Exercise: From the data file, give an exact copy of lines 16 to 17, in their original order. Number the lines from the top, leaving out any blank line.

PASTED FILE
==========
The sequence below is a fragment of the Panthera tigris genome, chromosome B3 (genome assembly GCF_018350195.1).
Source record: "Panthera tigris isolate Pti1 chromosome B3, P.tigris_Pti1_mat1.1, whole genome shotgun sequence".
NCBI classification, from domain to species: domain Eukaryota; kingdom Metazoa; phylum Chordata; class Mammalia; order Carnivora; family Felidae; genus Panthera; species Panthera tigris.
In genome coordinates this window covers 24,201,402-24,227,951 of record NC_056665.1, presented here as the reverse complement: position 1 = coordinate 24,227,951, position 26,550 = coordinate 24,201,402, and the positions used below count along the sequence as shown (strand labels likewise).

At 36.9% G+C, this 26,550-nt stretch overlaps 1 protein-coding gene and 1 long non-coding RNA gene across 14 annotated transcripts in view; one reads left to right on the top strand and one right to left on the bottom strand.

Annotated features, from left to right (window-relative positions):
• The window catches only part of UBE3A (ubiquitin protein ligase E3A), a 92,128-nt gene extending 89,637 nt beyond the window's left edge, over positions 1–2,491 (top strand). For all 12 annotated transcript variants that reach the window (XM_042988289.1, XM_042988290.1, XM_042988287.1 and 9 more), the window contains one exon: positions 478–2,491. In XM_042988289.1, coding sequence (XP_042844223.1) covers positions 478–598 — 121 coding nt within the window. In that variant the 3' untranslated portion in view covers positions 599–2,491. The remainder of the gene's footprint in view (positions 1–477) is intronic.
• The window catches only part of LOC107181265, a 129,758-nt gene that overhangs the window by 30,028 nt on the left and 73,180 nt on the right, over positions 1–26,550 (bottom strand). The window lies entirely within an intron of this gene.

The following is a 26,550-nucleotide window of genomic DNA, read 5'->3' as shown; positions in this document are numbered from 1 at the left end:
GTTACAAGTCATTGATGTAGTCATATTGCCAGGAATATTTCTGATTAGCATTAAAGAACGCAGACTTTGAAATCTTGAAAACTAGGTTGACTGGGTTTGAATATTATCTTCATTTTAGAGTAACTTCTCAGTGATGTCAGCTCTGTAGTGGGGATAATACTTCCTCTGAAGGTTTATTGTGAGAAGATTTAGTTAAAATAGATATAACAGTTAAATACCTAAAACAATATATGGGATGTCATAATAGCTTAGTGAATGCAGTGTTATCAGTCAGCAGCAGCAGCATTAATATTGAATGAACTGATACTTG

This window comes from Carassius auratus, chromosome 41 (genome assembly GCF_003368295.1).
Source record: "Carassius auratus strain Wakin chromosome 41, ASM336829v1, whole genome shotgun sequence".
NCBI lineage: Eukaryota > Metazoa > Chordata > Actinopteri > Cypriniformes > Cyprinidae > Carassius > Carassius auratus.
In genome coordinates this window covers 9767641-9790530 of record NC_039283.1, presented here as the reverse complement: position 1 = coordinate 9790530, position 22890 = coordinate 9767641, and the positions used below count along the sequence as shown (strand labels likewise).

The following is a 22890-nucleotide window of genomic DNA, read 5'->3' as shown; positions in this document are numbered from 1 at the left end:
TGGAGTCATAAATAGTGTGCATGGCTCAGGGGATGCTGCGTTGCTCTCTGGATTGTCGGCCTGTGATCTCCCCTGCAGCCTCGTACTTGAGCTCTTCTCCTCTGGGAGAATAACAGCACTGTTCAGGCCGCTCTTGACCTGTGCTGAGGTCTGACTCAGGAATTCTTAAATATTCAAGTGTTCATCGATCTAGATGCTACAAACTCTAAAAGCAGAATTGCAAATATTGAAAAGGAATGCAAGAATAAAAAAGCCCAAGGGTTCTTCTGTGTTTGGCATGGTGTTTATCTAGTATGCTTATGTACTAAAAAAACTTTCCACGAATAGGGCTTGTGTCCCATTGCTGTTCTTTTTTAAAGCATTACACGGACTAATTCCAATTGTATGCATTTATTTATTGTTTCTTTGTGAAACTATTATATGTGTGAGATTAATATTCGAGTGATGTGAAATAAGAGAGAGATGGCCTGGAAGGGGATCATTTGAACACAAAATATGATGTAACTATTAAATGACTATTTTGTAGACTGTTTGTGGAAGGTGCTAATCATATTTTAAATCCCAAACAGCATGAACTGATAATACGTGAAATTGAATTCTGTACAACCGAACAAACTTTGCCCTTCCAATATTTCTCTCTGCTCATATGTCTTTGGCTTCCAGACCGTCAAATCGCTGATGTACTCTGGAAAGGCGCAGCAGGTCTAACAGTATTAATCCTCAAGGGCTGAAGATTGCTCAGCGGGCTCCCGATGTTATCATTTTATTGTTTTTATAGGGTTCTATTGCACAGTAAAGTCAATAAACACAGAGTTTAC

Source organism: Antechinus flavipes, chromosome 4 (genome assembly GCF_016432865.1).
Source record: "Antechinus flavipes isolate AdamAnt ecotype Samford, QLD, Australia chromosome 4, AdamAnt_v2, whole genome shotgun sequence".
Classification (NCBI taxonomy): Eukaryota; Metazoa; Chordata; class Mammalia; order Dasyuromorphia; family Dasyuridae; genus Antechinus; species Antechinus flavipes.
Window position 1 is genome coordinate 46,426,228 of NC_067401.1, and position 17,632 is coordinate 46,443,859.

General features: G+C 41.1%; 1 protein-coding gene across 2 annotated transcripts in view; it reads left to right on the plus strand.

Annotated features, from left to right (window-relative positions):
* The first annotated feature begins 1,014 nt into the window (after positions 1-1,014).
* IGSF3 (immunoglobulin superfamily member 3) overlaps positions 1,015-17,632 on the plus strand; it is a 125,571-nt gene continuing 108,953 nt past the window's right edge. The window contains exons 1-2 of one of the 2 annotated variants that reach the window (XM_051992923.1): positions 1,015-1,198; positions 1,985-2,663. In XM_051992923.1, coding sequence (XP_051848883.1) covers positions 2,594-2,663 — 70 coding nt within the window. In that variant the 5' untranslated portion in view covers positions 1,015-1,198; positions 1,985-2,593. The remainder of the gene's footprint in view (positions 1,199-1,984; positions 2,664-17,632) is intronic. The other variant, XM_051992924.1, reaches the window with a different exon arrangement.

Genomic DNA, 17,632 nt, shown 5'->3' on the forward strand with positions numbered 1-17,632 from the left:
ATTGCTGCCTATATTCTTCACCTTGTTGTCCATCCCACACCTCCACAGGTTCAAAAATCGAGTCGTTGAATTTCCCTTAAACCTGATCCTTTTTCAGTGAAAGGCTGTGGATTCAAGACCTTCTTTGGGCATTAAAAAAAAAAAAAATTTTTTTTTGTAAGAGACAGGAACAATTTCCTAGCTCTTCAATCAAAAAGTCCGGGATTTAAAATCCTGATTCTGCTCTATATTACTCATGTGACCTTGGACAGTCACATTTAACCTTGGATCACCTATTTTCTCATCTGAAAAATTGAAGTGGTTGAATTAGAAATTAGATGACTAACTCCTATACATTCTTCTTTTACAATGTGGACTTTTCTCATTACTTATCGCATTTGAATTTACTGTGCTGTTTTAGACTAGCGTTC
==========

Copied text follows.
TGGAGTCATAAATAGTGTGCATGGCTCAGGGGATGCTGCGTTGCTCTCTGGATTGTCGGCCTGTGATCTCCCCTGCAGCCTCGTACTTGAGCTCTTCTCCTCTGGGAGAATAACAGCACTGTTCAGGCCGCTCTTGACCTGTGCTGAGGTCTGACTCAGGAATTCTTAAATATTCAAGTGTTCATCGATCTAGATGCTACAAACTCTAAAAGCAGAATTGCAAATATTGAAAAGGAATGCAAGAATAAAAAAGCCCAAGGGTTCTTCTGTGTTTGGCATGGTGTTTATCTAGTATGCTTATGTACTAAAAAAACTTTCCACGAATAGGGCTTGTGTCCCATTGCTGTTCTTTTTTAAAGCATTACACGGACTAATTCCAATTGTATGCATTTATTTATTGTTTCTTTGTGAAACTATTATATGTGTGAGATTAATATTCGAGTGATGTGAAATAAGAGAGAGATGGCCTGGAAGGGGATCATTTGAACACAAAATATGATGTAACTATTAAATGACTATTTTGTAGACTGTTTGTGGAAGGTGCTAATCATATTTTAAATCCCAAACAGCATGAACTGATAATACGTGAAATTGAATTCTGTACAACCGAACAAACTTTGCCCTTCCAATATTTCTCTCTGCTCATATGTCTTTGGCTTCCAGACCGTCAAATCGCTGATGTACTCTGGAAAGGCGCAGCAGGTCTAACAGTATTAATCCTCAAGGGCTGAAGATTGCTCAGCGGGCTCCCGATGTTATCATTTTATTGTTTTTATAGGGTTCTATTGCACAGTAAAGTCAATAAACACAGAGTTTAC

Source organism: Antechinus flavipes, chromosome 4 (genome assembly GCF_016432865.1).